Made from raw sheep's milk, Azeitão is produced by a small number of farmhouse dairies in the Arrábida Mountains of southern Portugal. The origins of Azeitão can be traced to Serra da Estrela, another cheese made in northern Portugal. Cheesemakers from that area brought their skills and traditions to the Azeitão, Setubal, Palmela, and Sesimbra regions where Azeitão is made and has a protected designation of origin (or PDO).
The milk for Azeitão is coagulated using a vegetable-based rennet made from the stamens of the cardoon thistle flower. This is unusual, especially today when the majority of commercial cheesemakers use either an animal-based rennet or one that has been synthetically produced. The use of thistle rennet is traditional in some Mediterranean regions, however it is much more challenging for the cheesemaker to use, and makes it difficult to produce a consistent cheese - another reason for its decline.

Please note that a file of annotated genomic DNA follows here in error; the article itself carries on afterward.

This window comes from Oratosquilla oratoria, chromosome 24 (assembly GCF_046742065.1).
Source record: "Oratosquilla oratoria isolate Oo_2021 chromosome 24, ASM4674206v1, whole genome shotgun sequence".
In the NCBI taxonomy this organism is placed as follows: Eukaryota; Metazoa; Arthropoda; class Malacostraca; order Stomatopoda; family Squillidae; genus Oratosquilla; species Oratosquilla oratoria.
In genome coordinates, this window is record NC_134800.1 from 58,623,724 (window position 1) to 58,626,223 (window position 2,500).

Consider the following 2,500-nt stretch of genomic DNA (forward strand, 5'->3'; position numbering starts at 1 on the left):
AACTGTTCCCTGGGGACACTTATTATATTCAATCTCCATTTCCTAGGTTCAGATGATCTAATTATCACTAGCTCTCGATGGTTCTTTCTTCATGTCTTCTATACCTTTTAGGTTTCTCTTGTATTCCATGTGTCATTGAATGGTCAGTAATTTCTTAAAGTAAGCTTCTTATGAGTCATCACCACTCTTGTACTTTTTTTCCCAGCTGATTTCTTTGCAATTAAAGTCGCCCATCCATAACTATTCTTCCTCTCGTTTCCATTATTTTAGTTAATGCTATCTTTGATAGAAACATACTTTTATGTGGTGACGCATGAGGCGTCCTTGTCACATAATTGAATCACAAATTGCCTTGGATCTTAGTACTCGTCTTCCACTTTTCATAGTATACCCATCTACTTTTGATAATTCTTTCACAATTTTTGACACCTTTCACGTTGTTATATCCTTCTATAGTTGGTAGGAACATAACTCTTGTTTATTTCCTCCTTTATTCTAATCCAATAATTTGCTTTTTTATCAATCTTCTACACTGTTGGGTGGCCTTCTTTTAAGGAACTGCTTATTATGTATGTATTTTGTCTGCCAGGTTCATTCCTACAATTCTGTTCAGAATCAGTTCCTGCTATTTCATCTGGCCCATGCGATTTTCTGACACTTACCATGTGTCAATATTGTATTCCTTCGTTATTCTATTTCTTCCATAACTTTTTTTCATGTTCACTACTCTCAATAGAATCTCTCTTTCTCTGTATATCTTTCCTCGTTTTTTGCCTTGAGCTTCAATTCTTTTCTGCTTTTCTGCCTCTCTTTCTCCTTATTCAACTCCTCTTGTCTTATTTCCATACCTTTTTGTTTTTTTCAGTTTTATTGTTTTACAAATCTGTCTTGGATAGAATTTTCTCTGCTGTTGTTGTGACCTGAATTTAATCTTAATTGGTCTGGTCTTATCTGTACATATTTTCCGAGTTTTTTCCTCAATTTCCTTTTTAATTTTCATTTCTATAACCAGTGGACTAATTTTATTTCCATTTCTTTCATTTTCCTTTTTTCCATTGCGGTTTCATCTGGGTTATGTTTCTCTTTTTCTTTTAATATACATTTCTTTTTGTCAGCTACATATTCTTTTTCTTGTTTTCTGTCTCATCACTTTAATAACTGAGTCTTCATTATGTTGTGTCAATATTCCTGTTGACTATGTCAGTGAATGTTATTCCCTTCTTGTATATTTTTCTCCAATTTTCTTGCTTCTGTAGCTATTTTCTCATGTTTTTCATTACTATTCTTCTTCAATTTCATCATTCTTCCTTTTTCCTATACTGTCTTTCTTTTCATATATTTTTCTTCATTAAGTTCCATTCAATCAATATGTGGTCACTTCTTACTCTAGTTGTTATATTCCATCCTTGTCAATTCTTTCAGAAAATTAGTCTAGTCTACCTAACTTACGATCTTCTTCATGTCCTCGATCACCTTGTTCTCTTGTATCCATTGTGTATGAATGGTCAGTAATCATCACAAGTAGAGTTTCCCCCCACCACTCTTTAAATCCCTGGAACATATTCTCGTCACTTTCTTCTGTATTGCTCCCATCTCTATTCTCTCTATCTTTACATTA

Although Azeitão is made year round, the best season for production tends to be between April and August when the sheep are grazing on the summer vegetation. There is frequently a shortage of cheese in September and October.
The texture of Azeitão is smooth and velvety when ripe, becoming harder and drier as the cheese ages. The rind is a rust-brown-color, sometimes dotted with patches of white mold. The interior paste is ivory-white and yielding.
Aromas can be fairly pungent and sheepy - characteristics that continue into the flavor of the cheese. Azeitão, like other cheeses that are coagulated with thistle rennet, tends to have a unique, slightly sour (sometimes verging on bitter) taste.
While this might sound unpleasant, these flavors are balanced by the sweetness of the sheep's milk and herbaceous, savory and vegetal notes.
Because of Azeitão’s strong personality, it's best paired with more moderate flavors. Sweet white wines from the same region or medium-bodied red wines with low tannin levels pair beautifully with it.